• WELCOME Grumblers
    Backup is now done at 3PM EDT. You may find the server down for up to two minutes at that time.

Tabernacle Frame with Pitched Roof

Woodworks by John

CGF II, Certified Grumble Framer Level 2
Working on a design for a tabernacle frame and have seen them with a low pitched roof. Anyone have any hints on how to pull it off? As a furniture maker I've made those traditional flag presentation cases but that angle isn't as acute as what I've drawn so those can be carefully mitered and glue/clamp together. If anyone's aware of a trick to accomplish it I'd appreciate it. I've attached a picture, the roof is about 27" long. Thanks!


Roof - 1.jpg
 
888

bruce papier

MGF, Master Grumble Framer
I'm going to hash this up trying to explain what I mean, but... In the pieces I've seen like this, the miter at the sharp corners aren't cut like a corner on a frame where the cut bisects the angle. The joint is made by keeping the top two legs straight with no bevel at the corner. The bottom leg is beveled on the ends to fit up under the top two sides. That makes the angle less severe.

For example- If you have a triangle that's 120, 30, 30, if you try to miter the corners all the way through, you have to cut 75 degree angles. If you leave the top legs straight, the bottom leg fits underneath with a 30 degree angle on each end. I think.
 

Rick Hennen

Grumbler in Training
Working on a design for a tabernacle frame and have seen them with a low pitched roof. Anyone have any hints on how to pull it off? As a furniture maker I've made those traditional flag presentation cases but that angle isn't as acute as what I've drawn so those can be carefully mitered and glue/clamp together. If anyone's aware of a trick to accomplish it I'd appreciate it. I've attached a picture, the roof is about 27" long. Thanks!


View attachment 31361
If you can give us a good image or drawing, we should be able to make what ever you need on our CNC router Rick - Rian Fabrication Services - www.rianfabrication.com
 

Woodworks by John

CGF II, Certified Grumble Framer Level 2
I'm going to hash this up trying to explain what I mean, but... In the pieces I've seen like this, the miter at the sharp corners aren't cut like a corner on a frame where the cut bisects the angle. The joint is made by keeping the top two legs straight with no bevel at the corner. The bottom leg is beveled on the ends to fit up under the top two sides. That makes the angle less severe.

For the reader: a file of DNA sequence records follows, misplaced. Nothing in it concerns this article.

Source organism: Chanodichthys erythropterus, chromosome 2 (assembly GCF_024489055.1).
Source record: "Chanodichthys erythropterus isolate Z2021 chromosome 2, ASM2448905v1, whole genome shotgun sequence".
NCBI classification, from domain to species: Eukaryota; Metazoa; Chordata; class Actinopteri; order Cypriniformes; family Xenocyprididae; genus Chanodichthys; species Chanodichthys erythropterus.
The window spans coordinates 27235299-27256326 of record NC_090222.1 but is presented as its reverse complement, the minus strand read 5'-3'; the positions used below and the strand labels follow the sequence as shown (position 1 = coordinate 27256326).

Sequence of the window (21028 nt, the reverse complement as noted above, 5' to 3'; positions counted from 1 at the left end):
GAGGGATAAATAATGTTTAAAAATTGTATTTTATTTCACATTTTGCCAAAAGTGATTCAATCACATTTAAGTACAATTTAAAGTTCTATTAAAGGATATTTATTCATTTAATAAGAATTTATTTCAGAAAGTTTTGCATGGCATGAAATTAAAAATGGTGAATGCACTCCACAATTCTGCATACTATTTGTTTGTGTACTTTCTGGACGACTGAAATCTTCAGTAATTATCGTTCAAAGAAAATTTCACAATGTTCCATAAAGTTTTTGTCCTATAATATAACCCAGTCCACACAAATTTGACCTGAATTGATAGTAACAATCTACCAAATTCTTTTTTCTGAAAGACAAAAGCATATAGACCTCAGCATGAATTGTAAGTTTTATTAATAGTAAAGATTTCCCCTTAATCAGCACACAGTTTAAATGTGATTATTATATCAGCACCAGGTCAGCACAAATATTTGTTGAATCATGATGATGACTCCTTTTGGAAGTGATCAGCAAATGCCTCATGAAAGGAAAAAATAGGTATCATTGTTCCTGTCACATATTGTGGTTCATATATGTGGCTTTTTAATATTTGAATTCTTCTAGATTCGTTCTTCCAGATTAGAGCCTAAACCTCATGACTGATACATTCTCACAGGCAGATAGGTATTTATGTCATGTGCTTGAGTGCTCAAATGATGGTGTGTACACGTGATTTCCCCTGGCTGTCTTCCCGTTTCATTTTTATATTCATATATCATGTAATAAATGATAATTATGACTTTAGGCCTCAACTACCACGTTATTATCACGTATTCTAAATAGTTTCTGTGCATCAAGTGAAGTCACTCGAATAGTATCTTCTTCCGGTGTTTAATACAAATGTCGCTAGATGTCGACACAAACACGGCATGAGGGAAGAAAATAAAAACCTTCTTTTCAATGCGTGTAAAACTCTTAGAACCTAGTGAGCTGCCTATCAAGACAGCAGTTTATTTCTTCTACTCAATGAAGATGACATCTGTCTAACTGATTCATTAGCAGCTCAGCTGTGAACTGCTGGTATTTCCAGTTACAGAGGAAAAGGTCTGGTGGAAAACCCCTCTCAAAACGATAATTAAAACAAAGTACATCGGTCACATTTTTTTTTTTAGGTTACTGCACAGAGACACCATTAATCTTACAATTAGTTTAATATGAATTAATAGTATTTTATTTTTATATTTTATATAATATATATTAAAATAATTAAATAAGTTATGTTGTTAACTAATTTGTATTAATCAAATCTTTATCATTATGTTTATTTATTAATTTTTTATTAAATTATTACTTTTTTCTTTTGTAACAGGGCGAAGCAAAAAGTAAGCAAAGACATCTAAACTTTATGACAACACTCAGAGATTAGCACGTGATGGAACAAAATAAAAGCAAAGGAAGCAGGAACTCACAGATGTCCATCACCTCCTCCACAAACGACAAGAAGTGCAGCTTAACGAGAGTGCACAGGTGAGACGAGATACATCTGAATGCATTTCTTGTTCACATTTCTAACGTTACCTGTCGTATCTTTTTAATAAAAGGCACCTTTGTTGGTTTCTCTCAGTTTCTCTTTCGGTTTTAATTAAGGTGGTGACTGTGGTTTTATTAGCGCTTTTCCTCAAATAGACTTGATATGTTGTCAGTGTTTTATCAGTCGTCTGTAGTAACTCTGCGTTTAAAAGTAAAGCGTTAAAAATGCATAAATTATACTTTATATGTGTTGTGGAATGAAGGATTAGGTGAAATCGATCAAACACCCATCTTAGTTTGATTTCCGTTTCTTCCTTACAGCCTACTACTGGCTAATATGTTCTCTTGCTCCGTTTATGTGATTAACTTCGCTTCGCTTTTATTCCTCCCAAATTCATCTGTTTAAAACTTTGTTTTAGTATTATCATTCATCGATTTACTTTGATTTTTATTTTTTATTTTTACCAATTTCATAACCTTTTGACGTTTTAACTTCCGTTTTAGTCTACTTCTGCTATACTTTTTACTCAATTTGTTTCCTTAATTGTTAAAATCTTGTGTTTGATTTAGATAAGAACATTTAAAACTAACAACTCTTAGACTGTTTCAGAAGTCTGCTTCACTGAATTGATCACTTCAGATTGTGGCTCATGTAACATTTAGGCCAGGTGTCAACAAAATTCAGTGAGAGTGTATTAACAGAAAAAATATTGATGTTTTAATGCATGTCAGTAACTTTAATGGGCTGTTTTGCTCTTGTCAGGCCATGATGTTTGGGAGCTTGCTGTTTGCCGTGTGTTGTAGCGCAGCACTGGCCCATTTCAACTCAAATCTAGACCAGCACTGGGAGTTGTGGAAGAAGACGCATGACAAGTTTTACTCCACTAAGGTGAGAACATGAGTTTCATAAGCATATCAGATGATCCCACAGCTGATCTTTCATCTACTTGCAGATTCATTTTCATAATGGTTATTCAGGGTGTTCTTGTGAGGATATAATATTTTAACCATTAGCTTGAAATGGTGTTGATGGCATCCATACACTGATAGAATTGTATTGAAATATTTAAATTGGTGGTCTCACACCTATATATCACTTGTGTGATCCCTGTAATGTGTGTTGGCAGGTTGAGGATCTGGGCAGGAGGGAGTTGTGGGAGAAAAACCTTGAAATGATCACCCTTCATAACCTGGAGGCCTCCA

For example- If you have a triangle that's 120, 30, 30, if you try to miter the corners all the way through, you have to cut 75 degree angles. If you leave the top legs straight, the bottom leg fits underneath with a 30 degree angle on each end. I think.
 

Woodworks by John

CGF II, Certified Grumble Framer Level 2
Thanks Bruce, that makes perfect sense and eliminates that sharp and fragile corner. Should be fairly easy to calculate angle, cut it and then block plane to fit. No CNC required, sharp hand tools, steady eye and hand and a few spare pieces just in case!!
 

Woodworks by John

CGF II, Certified Grumble Framer Level 2
I'm going to hash this up trying to explain what I mean, but... In the pieces I've seen like this, the miter at the sharp corners aren't cut like a corner on a frame where the cut bisects the angle. The joint is made by keeping the top two legs straight with no bevel at the corner. The bottom leg is beveled on the ends to fit up under the top two sides. That makes the angle less severe.

For example- If you have a triangle that's 120, 30, 30, if you try to miter the corners all the way through, you have to cut 75 degree angles. If you leave the top legs straight, the bottom leg fits underneath with a 30 degree angle on each end. I think.

Bruce, thanks for your reply, here's a picture of how the thing came out! I'll do some fine tuning with a block plane and trim
I'm going to hash this up trying to explain what I mean, but... In the pieces I've seen like this, the miter at the sharp corners aren't cut like a corner on a frame where the cut bisects the angle. The joint is made by keeping the top two legs straight with no bevel at the corner. The bottom leg is beveled on the ends to fit up under the top two sides. That makes the angle less severe.

For example- If you have a triangle that's 120, 30, 30, if you try to miter the corners all the way through, you have to cut 75 degree angles. If you leave the top legs straight, the bottom leg fits underneath with a 30 degree angle on each end. I think.
Thanks Bruce, here's how it all came out. After drawing it full size I figured the angle was 17° on chop saw and 73° on the tablesaw. The inner pieces are for support and also to attach a piece of 1/4" MDF to the front. Then I'll make some small molding to refine the edge and we're done! Your answer made a lot of sense and I appreciate it -- this eliminates that sharp corner plus it overhangs a slight amount so it can be squared. I'll write a blog when this projects complete. Roof - 1 (1).jpg
 
Sponsor Wanted
Top